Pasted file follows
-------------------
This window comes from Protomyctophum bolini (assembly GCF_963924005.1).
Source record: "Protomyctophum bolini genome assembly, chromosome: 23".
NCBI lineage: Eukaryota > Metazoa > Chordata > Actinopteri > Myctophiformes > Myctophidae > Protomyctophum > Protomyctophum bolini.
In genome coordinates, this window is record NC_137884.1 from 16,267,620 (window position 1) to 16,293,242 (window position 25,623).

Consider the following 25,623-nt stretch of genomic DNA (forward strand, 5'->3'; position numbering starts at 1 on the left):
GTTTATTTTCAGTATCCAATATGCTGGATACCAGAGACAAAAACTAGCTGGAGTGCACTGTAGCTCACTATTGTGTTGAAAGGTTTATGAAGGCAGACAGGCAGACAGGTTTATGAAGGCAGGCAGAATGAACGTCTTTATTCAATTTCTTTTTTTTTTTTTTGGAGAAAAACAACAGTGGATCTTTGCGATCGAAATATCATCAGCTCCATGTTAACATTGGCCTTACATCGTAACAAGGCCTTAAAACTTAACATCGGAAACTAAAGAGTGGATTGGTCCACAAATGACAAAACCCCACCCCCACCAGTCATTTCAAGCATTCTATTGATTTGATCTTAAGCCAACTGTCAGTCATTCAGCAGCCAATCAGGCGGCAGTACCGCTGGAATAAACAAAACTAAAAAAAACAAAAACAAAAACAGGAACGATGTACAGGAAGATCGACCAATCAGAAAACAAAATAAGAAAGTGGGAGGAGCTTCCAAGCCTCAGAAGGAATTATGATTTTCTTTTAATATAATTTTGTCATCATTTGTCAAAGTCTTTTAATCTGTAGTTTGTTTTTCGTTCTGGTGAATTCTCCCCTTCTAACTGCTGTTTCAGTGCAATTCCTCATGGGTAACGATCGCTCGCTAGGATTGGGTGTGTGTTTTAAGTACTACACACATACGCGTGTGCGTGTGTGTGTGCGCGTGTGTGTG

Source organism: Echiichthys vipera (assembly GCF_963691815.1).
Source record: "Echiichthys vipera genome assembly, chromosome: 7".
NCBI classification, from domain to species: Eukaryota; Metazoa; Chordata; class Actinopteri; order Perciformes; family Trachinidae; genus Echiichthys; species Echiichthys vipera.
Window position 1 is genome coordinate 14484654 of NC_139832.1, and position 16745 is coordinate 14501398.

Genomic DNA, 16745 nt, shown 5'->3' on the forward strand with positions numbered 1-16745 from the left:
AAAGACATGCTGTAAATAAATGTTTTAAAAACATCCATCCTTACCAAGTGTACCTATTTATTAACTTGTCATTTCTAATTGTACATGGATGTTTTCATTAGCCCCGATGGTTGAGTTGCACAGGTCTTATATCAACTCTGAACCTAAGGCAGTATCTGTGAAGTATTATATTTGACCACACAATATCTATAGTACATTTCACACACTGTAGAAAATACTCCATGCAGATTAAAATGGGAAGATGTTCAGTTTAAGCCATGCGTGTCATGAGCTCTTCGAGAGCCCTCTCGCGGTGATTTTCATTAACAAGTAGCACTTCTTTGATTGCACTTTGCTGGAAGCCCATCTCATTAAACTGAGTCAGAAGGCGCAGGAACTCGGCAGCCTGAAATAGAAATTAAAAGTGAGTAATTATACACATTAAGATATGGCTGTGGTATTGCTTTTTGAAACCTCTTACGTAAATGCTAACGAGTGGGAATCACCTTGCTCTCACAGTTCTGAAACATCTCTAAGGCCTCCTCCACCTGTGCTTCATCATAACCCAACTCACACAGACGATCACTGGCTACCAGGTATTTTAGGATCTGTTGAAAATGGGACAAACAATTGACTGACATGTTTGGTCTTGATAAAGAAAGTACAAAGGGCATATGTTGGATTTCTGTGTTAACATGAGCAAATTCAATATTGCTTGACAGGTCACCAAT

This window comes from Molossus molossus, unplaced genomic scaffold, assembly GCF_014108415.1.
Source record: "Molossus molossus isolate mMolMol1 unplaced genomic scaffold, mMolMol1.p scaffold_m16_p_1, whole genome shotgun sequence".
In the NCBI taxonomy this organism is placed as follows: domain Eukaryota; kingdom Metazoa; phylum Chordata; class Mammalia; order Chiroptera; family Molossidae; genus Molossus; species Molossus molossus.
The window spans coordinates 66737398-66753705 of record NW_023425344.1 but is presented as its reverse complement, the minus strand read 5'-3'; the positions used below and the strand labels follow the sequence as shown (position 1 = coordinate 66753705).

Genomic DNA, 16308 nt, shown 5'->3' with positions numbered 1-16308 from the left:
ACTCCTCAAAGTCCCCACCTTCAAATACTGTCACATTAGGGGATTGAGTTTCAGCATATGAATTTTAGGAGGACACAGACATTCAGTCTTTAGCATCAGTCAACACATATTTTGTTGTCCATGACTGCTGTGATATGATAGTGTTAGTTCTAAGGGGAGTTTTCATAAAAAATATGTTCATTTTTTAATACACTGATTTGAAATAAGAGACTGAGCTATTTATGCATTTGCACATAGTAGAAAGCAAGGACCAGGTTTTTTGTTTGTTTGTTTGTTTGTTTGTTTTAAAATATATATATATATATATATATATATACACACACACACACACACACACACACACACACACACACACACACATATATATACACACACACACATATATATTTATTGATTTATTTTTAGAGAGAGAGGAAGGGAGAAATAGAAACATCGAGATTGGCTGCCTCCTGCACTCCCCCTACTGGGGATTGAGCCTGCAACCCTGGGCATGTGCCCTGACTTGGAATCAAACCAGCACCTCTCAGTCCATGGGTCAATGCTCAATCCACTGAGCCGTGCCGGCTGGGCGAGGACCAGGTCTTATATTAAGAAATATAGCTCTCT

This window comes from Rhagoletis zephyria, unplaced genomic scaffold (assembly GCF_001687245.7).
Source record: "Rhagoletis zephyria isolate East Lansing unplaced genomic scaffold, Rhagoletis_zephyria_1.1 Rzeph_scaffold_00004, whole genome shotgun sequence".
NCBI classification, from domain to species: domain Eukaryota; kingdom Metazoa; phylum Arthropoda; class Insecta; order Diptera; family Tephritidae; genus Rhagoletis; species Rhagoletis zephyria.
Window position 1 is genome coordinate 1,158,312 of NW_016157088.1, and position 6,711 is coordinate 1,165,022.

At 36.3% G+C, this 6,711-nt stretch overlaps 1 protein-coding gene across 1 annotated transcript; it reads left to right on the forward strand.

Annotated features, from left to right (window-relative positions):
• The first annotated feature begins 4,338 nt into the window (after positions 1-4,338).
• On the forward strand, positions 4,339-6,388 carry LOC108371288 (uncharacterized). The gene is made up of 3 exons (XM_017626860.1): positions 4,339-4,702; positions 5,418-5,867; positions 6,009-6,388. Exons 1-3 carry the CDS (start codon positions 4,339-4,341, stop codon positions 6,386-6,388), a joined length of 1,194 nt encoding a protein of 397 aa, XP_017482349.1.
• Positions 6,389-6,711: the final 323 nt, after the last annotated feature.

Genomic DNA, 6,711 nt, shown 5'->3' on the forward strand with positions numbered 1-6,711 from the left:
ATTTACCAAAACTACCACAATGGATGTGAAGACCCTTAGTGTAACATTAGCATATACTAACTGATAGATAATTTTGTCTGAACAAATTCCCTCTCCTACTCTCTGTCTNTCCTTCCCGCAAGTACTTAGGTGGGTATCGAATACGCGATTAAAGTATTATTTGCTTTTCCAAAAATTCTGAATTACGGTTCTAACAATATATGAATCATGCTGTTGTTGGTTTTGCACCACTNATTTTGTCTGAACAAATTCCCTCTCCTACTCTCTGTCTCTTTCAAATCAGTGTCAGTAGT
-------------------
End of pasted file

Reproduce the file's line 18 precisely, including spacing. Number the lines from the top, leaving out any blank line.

ACTCCTCAAAGTCCCCACCTTCAAATACTGTCACATTAGGGGATTGAGTTTCAGCATATGAATTTTAGGAGGACACAGACATTCAGTCTTTAGCATCAGTCAACACATATTTTGTTGTCCATGACTGCTGTGATATGATAGTGTTAGTTCTAAGGGGAGTTTTCATAAAAAATATGTTCATTTTTTAATACACTGATTTGAAATAAGAGACTGAGCTATTTATGCATTTGCACATAGTAGAAAGCAAGGACCAGGTTTTTTGTTTGTTTGTTTGTTTGTTTGTTTTAAAATATATATATATATATATATATATATACACACACACACACACACACACACACACACACACACACACACACATATATATACACACACACACATATATATTTATTGATTTATTTTTAGAGAGAGAGGAAGGGAGAAATAGAAACATCGAGATTGGCTGCCTCCTGCACTCCCCCTACTGGGGATTGAGCCTGCAACCCTGGGCATGTGCCCTGACTTGGAATCAAACCAGCACCTCTCAGTCCATGGGTCAATGCTCAATCCACTGAGCCGTGCCGGCTGGGCGAGGACCAGGTCTTATATTAAGAAATATAGCTCTCT